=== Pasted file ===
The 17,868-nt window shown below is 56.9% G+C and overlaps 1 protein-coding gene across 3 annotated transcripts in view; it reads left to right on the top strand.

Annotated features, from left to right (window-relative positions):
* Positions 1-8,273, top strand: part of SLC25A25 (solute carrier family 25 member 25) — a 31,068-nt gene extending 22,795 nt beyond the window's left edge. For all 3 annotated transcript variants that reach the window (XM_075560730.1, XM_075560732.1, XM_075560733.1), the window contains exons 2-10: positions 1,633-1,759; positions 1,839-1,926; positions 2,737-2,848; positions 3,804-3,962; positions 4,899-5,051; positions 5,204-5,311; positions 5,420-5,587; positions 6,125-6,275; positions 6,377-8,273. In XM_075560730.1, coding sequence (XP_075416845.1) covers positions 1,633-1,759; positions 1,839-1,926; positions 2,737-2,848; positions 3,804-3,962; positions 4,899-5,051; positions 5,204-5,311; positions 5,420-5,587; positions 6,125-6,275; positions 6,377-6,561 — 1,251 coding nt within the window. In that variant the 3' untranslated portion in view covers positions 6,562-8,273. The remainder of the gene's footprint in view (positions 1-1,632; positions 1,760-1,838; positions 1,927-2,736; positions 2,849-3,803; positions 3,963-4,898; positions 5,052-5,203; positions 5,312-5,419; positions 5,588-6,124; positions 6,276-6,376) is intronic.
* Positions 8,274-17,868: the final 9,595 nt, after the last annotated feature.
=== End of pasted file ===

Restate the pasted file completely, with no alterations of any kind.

The 17,868-nt window shown below is 56.9% G+C and overlaps 1 protein-coding gene across 3 annotated transcripts in view; it reads left to right on the top strand.

Annotated features, from left to right (window-relative positions):
* Positions 1-8,273, top strand: part of SLC25A25 (solute carrier family 25 member 25) — a 31,068-nt gene extending 22,795 nt beyond the window's left edge. For all 3 annotated transcript variants that reach the window (XM_075560730.1, XM_075560732.1, XM_075560733.1), the window contains exons 2-10: positions 1,633-1,759; positions 1,839-1,926; positions 2,737-2,848; positions 3,804-3,962; positions 4,899-5,051; positions 5,204-5,311; positions 5,420-5,587; positions 6,125-6,275; positions 6,377-8,273. In XM_075560730.1, coding sequence (XP_075416845.1) covers positions 1,633-1,759; positions 1,839-1,926; positions 2,737-2,848; positions 3,804-3,962; positions 4,899-5,051; positions 5,204-5,311; positions 5,420-5,587; positions 6,125-6,275; positions 6,377-6,561 — 1,251 coding nt within the window. In that variant the 3' untranslated portion in view covers positions 6,562-8,273. The remainder of the gene's footprint in view (positions 1-1,632; positions 1,760-1,838; positions 1,927-2,736; positions 2,849-3,803; positions 3,963-4,898; positions 5,052-5,203; positions 5,312-5,419; positions 5,588-6,124; positions 6,276-6,376) is intronic.
* Positions 8,274-17,868: the final 9,595 nt, after the last annotated feature.